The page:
Cognitive scientists seek to quantify body movement
By Anne Marie Welsh
March 8, 2009
Like American dance innovator Merce Cunningham, McGregor has long been interested in what jump-starts his creative process. His company name, Random Dance, implies Cunningham's belief that random numbers can be as useful as logic, that chance and indeterminacy are core artistic tools.
McGregor said he'd "been fascinated with disruptions, diversions, randomness, incompleteness, the different set of intelligences involved in dance and the different ways of extracting information with the body."
His new work for Random, called Entity, features music from Coldplay collaborator Jon Hopkins and a list of 16 scientific advisers from around the world.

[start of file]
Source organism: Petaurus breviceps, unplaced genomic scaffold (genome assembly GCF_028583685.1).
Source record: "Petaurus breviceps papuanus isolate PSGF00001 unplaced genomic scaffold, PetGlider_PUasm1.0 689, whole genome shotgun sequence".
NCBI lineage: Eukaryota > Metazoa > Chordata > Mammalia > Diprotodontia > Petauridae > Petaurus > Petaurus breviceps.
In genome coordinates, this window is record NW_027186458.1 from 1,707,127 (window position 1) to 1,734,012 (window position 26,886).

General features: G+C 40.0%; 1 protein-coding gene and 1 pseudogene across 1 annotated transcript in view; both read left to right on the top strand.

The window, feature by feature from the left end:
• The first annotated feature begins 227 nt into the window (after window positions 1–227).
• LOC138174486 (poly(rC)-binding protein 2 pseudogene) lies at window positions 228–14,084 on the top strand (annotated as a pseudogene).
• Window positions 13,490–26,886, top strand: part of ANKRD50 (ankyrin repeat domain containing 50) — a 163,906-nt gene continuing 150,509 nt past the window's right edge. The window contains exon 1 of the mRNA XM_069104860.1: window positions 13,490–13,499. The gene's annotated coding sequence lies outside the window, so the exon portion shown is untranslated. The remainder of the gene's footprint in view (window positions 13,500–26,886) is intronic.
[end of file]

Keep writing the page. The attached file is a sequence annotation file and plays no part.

'My fantasy at the beginning of this piece was to ask a cognitive scientist to tell me what was going on in my brain when I performed a complex dance movement. But that's way too ambitious. One of the scientists told me that he'd spent his lifetime trying to find out what happened in his brain when he lifted his little finger. So what's emerged, instead, is a three-year plan to translate as much information as we can get into algorithms, and then build a computer program that I can take into a studio with me.' The program - the Artificial Intelligence, or Entity - will be 'trained' to think like a choreographer, and McGregor will then set it a 'choreographic test.'
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